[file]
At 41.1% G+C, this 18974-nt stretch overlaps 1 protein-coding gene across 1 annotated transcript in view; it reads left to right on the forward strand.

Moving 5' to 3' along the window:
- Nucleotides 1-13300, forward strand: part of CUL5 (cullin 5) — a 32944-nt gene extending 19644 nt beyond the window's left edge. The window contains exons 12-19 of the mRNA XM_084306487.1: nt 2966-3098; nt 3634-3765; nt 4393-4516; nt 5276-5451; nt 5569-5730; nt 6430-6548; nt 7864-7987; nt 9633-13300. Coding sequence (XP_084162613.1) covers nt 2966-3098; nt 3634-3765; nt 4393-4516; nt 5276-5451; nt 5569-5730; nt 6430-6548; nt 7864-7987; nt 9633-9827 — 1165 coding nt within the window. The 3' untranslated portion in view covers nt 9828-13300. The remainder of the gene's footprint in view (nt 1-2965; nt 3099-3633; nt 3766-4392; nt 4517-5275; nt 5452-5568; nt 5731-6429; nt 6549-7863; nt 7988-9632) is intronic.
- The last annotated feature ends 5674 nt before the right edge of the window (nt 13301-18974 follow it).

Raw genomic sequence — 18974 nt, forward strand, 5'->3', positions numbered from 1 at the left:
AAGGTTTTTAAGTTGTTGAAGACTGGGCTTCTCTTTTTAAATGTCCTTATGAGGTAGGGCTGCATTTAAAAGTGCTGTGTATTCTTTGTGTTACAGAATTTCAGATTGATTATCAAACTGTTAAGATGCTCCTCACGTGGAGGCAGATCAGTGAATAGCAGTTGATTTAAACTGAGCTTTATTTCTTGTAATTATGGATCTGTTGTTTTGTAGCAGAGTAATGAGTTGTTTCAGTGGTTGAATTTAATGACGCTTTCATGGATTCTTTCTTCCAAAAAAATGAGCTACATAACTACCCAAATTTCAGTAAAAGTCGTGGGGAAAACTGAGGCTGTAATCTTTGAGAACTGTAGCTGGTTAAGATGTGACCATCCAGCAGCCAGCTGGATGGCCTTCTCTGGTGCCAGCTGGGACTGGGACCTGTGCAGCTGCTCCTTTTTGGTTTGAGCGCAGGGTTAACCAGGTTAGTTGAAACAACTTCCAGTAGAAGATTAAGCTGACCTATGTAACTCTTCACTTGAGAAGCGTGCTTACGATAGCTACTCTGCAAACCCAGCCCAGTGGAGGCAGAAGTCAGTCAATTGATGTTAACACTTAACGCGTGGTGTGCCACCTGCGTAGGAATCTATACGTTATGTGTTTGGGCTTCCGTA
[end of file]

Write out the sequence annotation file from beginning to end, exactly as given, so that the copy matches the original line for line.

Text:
At 41.1% G+C, this 18974-nt stretch overlaps 1 protein-coding gene across 1 annotated transcript in view; it reads left to right on the forward strand.

Moving 5' to 3' along the window:
- Nucleotides 1-13300, forward strand: part of CUL5 (cullin 5) — a 32944-nt gene extending 19644 nt beyond the window's left edge. The window contains exons 12-19 of the mRNA XM_084306487.1: nt 2966-3098; nt 3634-3765; nt 4393-4516; nt 5276-5451; nt 5569-5730; nt 6430-6548; nt 7864-7987; nt 9633-13300. Coding sequence (XP_084162613.1) covers nt 2966-3098; nt 3634-3765; nt 4393-4516; nt 5276-5451; nt 5569-5730; nt 6430-6548; nt 7864-7987; nt 9633-9827 — 1165 coding nt within the window. The 3' untranslated portion in view covers nt 9828-13300. The remainder of the gene's footprint in view (nt 1-2965; nt 3099-3633; nt 3766-4392; nt 4517-5275; nt 5452-5568; nt 5731-6429; nt 6549-7863; nt 7988-9632) is intronic.
- The last annotated feature ends 5674 nt before the right edge of the window (nt 13301-18974 follow it).

Raw genomic sequence — 18974 nt, forward strand, 5'->3', positions numbered from 1 at the left:
AAGGTTTTTAAGTTGTTGAAGACTGGGCTTCTCTTTTTAAATGTCCTTATGAGGTAGGGCTGCATTTAAAAGTGCTGTGTATTCTTTGTGTTACAGAATTTCAGATTGATTATCAAACTGTTAAGATGCTCCTCACGTGGAGGCAGATCAGTGAATAGCAGTTGATTTAAACTGAGCTTTATTTCTTGTAATTATGGATCTGTTGTTTTGTAGCAGAGTAATGAGTTGTTTCAGTGGTTGAATTTAATGACGCTTTCATGGATTCTTTCTTCCAAAAAAATGAGCTACATAACTACCCAAATTTCAGTAAAAGTCGTGGGGAAAACTGAGGCTGTAATCTTTGAGAACTGTAGCTGGTTAAGATGTGACCATCCAGCAGCCAGCTGGATGGCCTTCTCTGGTGCCAGCTGGGACTGGGACCTGTGCAGCTGCTCCTTTTTGGTTTGAGCGCAGGGTTAACCAGGTTAGTTGAAACAACTTCCAGTAGAAGATTAAGCTGACCTATGTAACTCTTCACTTGAGAAGCGTGCTTACGATAGCTACTCTGCAAACCCAGCCCAGTGGAGGCAGAAGTCAGTCAATTGATGTTAACACTTAACGCGTGGTGTGCCACCTGCGTAGGAATCTATACGTTATGTGTTTGGGCTTCCGTA